Researchers are uncovering the ways in which environmental factors such as air pollution, noise and green space can impact on people’s health with the help of increasingly detailed geocoded mapping of data in the 45 and Up Study.
Study System and Data Manager Tina Navin Cristina said geocoded address data based on latitude and longitude was now available for the baseline data on most of the 266,933 Study participants, as well as for the data from the two follow-up waves of the Study.
Researchers could access data based on the Australian Bureau of Statistic (ABS) Statistical Areas, Primary Health Network (PHN) or Local Health District (LHD) boundaries, she said. They can also access data on indexes of remoteness (ARIA), socioeconomic status (SEIFA) and education/occupation (IEO).
Ms Navin Cristina said a new variable, a transport hierarchy code, would soon be available on data from the second wave Study follow-up conducted 2012−2015, which included more than 140,000 participants. This new, more detailed data would show the type of roads on which people live, enabling researchers to drill down further when researching factors like air pollution, she said.
How researchers are using the data
Associate Professor Geoff Morgan, environmental epidemiologist at the University of Sydney, is collaborating on a range of projects using the 45 and Up Study geocoded data to investigate how factors such as air pollution, green space, walkability, noise and climate impact on people’s health.
He is currently undertaking a research project using geocoded Study data to look at the relationship between health and neighbourhood air pollution in NSW. The project is exploring the effects of long-term exposure to neighbourhood air pollution in NSW on life expectancy, as well as hospital admissions and cancer.
Associate Professor Morgan said the increasing availability of health and environmental data at a finer spatial resolution could enhance the statistical power of epidemiological studies using the data.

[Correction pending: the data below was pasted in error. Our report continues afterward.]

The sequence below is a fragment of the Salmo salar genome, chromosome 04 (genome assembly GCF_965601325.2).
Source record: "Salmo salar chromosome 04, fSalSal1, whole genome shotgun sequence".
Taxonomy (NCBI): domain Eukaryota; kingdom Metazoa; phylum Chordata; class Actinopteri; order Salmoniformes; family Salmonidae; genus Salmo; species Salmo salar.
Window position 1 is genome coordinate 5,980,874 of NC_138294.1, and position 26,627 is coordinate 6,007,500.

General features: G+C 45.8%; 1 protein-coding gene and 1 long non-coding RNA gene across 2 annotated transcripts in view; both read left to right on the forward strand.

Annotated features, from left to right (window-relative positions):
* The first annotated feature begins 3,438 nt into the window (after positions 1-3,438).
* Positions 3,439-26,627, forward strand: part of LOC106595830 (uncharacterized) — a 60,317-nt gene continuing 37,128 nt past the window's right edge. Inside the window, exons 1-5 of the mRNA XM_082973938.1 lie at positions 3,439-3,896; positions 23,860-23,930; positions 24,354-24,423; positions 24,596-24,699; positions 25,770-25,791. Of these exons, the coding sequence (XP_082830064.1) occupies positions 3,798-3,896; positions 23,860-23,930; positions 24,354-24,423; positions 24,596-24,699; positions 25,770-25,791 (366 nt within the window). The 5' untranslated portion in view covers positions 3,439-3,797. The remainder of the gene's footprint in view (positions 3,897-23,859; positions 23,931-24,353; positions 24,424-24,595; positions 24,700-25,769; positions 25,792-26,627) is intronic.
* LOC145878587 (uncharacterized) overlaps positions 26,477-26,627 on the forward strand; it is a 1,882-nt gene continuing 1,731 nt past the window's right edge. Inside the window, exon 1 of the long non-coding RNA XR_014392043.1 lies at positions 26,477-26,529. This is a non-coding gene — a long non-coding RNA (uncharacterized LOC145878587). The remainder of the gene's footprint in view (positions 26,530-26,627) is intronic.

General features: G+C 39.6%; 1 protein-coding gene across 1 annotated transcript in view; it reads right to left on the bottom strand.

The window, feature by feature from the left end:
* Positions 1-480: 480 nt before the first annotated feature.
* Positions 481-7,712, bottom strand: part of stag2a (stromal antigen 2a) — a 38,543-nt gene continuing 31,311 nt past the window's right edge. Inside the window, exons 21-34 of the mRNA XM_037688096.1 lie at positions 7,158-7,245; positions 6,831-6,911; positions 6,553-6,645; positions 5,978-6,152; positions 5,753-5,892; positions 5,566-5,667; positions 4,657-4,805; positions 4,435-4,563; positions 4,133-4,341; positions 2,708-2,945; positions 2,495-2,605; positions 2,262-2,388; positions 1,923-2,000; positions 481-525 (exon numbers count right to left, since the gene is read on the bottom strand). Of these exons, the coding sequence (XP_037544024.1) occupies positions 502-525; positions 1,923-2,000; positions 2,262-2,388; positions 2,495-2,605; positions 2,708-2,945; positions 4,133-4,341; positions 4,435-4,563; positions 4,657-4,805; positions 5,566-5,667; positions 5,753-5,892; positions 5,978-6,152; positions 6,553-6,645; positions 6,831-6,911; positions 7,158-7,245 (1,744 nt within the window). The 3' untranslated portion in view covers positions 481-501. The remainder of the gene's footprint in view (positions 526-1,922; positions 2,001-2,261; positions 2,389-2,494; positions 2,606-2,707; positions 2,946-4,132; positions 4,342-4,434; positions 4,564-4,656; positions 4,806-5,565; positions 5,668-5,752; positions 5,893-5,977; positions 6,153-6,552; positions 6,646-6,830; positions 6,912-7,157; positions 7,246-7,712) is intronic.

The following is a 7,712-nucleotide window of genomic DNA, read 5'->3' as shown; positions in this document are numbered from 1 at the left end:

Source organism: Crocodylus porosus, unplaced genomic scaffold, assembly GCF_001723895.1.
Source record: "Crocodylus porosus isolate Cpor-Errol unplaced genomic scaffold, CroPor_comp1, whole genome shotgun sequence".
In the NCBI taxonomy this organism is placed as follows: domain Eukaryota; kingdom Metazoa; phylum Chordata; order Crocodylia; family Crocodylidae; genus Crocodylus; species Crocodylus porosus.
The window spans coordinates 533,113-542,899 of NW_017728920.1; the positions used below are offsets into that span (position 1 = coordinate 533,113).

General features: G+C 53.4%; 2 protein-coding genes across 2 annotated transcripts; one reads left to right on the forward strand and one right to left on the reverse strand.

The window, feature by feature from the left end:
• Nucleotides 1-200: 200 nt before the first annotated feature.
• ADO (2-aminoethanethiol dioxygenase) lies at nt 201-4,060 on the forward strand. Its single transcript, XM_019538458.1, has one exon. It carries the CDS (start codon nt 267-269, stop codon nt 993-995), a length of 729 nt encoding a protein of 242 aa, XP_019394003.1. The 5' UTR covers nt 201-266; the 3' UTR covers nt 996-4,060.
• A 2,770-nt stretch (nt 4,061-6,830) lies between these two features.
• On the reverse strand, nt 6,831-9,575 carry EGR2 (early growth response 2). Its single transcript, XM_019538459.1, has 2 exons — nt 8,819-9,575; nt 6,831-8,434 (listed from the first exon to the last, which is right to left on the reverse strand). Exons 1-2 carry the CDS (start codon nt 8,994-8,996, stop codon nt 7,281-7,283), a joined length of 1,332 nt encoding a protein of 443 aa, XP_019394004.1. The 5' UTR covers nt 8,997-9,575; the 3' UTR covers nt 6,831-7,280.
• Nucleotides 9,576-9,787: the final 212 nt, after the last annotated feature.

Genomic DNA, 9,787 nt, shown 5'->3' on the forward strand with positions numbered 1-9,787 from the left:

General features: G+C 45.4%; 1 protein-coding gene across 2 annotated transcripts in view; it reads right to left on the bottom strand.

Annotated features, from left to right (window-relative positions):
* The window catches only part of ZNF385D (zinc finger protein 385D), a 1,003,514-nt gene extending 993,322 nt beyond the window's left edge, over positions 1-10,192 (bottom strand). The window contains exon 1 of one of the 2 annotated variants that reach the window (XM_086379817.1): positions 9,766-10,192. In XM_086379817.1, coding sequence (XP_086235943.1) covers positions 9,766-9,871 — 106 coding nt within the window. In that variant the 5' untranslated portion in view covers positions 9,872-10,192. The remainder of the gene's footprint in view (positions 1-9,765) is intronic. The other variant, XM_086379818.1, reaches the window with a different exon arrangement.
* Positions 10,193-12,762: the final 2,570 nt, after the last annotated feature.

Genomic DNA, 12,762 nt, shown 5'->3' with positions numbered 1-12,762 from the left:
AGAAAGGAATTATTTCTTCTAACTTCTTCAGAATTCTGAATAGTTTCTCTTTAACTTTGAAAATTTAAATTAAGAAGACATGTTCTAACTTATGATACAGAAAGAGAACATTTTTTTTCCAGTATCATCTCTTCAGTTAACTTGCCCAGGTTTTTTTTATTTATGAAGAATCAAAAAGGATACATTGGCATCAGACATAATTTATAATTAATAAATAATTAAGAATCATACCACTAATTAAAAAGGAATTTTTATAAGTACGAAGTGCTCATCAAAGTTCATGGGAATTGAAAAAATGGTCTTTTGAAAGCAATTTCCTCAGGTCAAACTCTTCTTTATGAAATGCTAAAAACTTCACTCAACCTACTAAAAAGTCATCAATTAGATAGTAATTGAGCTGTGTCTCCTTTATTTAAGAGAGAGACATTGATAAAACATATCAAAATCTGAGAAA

“Previously we’ve only been able to assess air pollution at very broad spatial units like the Sydney city region or the suburb. But averaging air pollution over these larger area misses higher level exposures, for example, next to major roads or industrial sources,” he said.
“Being able to look at exposure over a smaller spatial unit like the local neighbourhood will provide a much greater range of exposures for the participants in our studies and can substantially increase the statistical power of the study.”
The value of longitudinal data
Associate Professor Morgan said because the 45 and Up Study was following up participants over many years, it also gave researchers the opportunity to investigate the health impacts of changes in people’s local environment.
“We now have the ability to do studies looking at changes to someone’s local exposure to a factor like air pollution when they change from a high exposed to a low exposed neighbourhood or vice-versa. This means that we are now able to investigate whether these changes in exposure are reflected in changes to health factors we’d anticipate from those sorts of changes,” he said.
Ms Navin Cristina said six research projects were currently under way making use of geocoded data.